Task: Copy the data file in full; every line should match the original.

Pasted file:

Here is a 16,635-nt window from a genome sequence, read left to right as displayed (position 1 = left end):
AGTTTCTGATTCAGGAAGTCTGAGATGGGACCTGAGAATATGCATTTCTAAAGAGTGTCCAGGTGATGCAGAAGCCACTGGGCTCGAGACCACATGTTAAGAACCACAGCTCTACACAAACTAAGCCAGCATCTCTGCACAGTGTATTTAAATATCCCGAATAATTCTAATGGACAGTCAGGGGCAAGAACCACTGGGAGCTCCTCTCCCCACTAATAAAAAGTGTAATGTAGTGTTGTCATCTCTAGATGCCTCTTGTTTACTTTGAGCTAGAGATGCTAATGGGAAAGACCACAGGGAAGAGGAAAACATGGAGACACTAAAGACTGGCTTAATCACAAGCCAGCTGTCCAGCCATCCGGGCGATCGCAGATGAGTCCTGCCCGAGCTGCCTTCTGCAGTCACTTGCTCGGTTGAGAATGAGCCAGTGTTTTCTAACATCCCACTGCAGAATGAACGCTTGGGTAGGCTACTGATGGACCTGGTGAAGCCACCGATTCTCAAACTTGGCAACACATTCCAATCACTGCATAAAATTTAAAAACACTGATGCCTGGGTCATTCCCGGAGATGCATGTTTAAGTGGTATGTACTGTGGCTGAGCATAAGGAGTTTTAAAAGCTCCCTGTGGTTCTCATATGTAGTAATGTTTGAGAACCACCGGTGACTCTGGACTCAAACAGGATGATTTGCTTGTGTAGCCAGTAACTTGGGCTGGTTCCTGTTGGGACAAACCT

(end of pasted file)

Here is a 16,635-nt window from a genome sequence, read left to right as displayed (position 1 = left end):
AGTTTCTGATTCAGGAAGTCTGAGATGGGACCTGAGAATATGCATTTCTAAAGAGTGTCCAGGTGATGCAGAAGCCACTGGGCTCGAGACCACATGTTAAGAACCACAGCTCTACACAAACTAAGCCAGCATCTCTGCACAGTGTATTTAAATATCCCGAATAATTCTAATGGACAGTCAGGGGCAAGAACCACTGGGAGCTCCTCTCCCCACTAATAAAAAGTGTAATGTAGTGTTGTCATCTCTAGATGCCTCTTGTTTACTTTGAGCTAGAGATGCTAATGGGAAAGACCACAGGGAAGAGGAAAACATGGAGACACTAAAGACTGGCTTAATCACAAGCCAGCTGTCCAGCCATCCGGGCGATCGCAGATGAGTCCTGCCCGAGCTGCCTTCTGCAGTCACTTGCTCGGTTGAGAATGAGCCAGTGTTTTCTAACATCCCACTGCAGAATGAACGCTTGGGTAGGCTACTGATGGACCTGGTGAAGCCACCGATTCTCAAACTTGGCAACACATTCCAATCACTGCATAAAATTTAAAAACACTGATGCCTGGGTCATTCCCGGAGATGCATGTTTAAGTGGTATGTACTGTGGCTGAGCATAAGGAGTTTTAAAAGCTCCCTGTGGTTCTCATATGTAGTAATGTTTGAGAACCACCGGTGACTCTGGACTCAAACAGGATGATTTGCTTGTGTAGCCAGTAACTTGGGCTGGTTCCTGTTGGGACAAACCT